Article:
“…it humbled us. God can use every situation to the greater good of those who glorify Him.” <---Amen! I am so glad to hear you all are back on your feet, Mandy! Thank you for sharing your story!
I’m so proud of you. Great stuff, young friend. Thanks for sharing your life, your convictions, your struggles, and your faith. May we all continually grapple with such issues – led by the compassion of Jesus.
Keep stirring the pot in the direction of grace, truth and compassion!
Thank you, Gwen!! <3 All glory to God. The past 5 years have been humbling, but they have been GOOD (even though I might not have seen it at the time--I needed that humbling so much!). So thankful to have you in my life--hope to get to know you more through this writing journey! You are an inspiration!
Thank you for sharing your story.
I agree with you…
Social (Welfare) reform is not about politics it IS about people.
I am disheartened to see what is happening to generations of people as they have become dependent upon a “welfare” system.
I personally witness, first hand this spiraling of work ethic that is actually crippling and disabling Americans everywhere.
I personally witness on a daily basis, abuse and fraud of the system.
If you seek God’s word, you will find scripture to address every part of life, and “welfare” is well addressed.
God never intended the government to become responsible for “helping the needy”.
As you can see in scripture (quoted by you), that is the job of the family, the church; other people.
As an educated individual, surely you are bound to know that America is headed for economic collapse. (Anyone with simple math skills can figure this out)
America is not able and cannot afford these programs.
To me, America is behaving in a social and fiscal irresponsible manner.
To me, this irresponsible path is the most non-empathetic, degrading system America has.
Allow me to ask you this question: Who then will feed these millions of human beings after after America goes bust?
At this point, I am more concerned about how millions of American’s, who are dependent upon the government, will survive when the economy finally collapses, and there is NO money for anything. Too many Americans do not know how to “survive”. They lack basic God given life skills.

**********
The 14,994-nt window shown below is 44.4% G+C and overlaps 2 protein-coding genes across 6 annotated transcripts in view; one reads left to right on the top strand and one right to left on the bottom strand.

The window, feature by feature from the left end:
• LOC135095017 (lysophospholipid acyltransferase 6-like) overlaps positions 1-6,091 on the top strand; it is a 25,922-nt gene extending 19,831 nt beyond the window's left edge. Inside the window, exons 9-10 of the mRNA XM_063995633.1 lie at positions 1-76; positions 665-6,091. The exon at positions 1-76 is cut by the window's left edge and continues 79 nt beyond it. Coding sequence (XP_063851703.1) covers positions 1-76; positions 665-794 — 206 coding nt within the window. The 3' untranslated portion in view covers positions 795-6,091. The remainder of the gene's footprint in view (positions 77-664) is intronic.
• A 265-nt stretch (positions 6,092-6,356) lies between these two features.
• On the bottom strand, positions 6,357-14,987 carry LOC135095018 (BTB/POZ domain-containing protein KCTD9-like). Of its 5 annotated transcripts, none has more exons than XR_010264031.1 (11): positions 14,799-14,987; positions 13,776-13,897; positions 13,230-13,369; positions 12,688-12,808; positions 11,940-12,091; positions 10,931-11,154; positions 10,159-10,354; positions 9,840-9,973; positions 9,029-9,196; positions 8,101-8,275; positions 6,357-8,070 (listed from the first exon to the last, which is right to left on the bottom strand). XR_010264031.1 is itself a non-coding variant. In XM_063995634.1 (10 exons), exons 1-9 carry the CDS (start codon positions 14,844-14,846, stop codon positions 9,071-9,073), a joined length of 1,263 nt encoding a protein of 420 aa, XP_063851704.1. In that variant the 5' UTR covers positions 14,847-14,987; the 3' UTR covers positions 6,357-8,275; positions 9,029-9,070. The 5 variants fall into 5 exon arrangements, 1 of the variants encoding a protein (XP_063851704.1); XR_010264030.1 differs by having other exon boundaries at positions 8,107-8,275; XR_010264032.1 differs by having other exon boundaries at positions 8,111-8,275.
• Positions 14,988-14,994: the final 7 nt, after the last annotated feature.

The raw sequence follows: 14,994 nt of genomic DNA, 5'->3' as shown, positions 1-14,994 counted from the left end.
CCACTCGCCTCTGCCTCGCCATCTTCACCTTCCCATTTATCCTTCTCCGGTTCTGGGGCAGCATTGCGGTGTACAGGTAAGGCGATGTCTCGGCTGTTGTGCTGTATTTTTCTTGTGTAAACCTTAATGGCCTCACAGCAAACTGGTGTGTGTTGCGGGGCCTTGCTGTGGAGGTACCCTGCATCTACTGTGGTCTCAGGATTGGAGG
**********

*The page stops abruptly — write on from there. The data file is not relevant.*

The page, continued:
The thing that puzzles me is that our forestry and “animal” professionals have a better understanding of this “welfare” concept than most Human Beings do. That is why they “prohibit” the feeding of animals. Why? It ruins them… They become dependent on being fed rather than figuring out how to feed themselves. It creates dependency. Please consider what happened in Louisiana after the natural disaster they experienced as it is only a small glimpse of what America will experience on a larger scale. Welfare recipients stayed there after being told to leave because they did not have their welfare checks and they did not have the means to leave. Some even threatened to sue the government for not sending out their checks early so they could leave. Many sat and Waited for the government to come and bail them out! …cussing them when the government “assistance” finally got there…
This issue we are facing is far less about empathy and more about dependency.
The reason I believe that the government is not to provide things for free is because it is not biblical. God clearly gives us a human beings the right to CHOOSE to help others. The government FORCES the people to help others through taxes. I pray that you can see the difference.
Is welfare scriptural?
Larry BurkettCo-CEO of Crown Financial Ministries
The issue is very clear biblically: We are to help those in need. There may be disagreements about how much help is necessary and who should receive it, but there should be no disagreement on the necessity to feed, clothe, and shelter the poor.
Welfare for the poor is biblical and necessary. The fact that the government has assumed that function of caring for the poor does not negate our responsibility.
No one can realistically deny the fact that the church is no longer the prime mover in meeting the needs of the poor; the government is. Nor can there be any doubt that from this base of government welfare the “great society” has grown. From this society developed many families in permanent poverty, and because of this many Christians have developed resentment and indifference to the real poor.
The purpose of welfare
“For the poor will never cease to be in the land; therefore I command you, saying, ‘You shall freely open your hand to your brother, to your needy and poor in your land'” (Deuteronomy 15:11). God’s Word says that there will always be needs in the world around us. The purpose is twofold: one, to test our commitment to obedience (Matthew 25:40); and two, to create an attitude of interdependence (2 Corinthians 8:14). We are admonished to meet the needs of the widows and orphans because they are unable to meet their own needs. But does welfare stop with the elderly widows and orphans? Unfortunately, in most of Christianity, it doesn’t even include them. Simply because Satan has misused welfare for his purposes doesn’t make welfare wrong.
It’s impossible to read the epistles of James and John without recognizing the requirement to help others in need. John uses the lack of concern for the needs of others as evidence of the lack of love (1 John 3:16-18). Therefore, we know that the true purpose of welfare (meeting the needs of others) is to prove (demonstrate) God’s love through us. An outside observer would have to conclude that there is little evidence of God’s love in America. That is exactly the conclusion many unsaved come to. The church is more interested in buildings, programs, and promotions than in caring.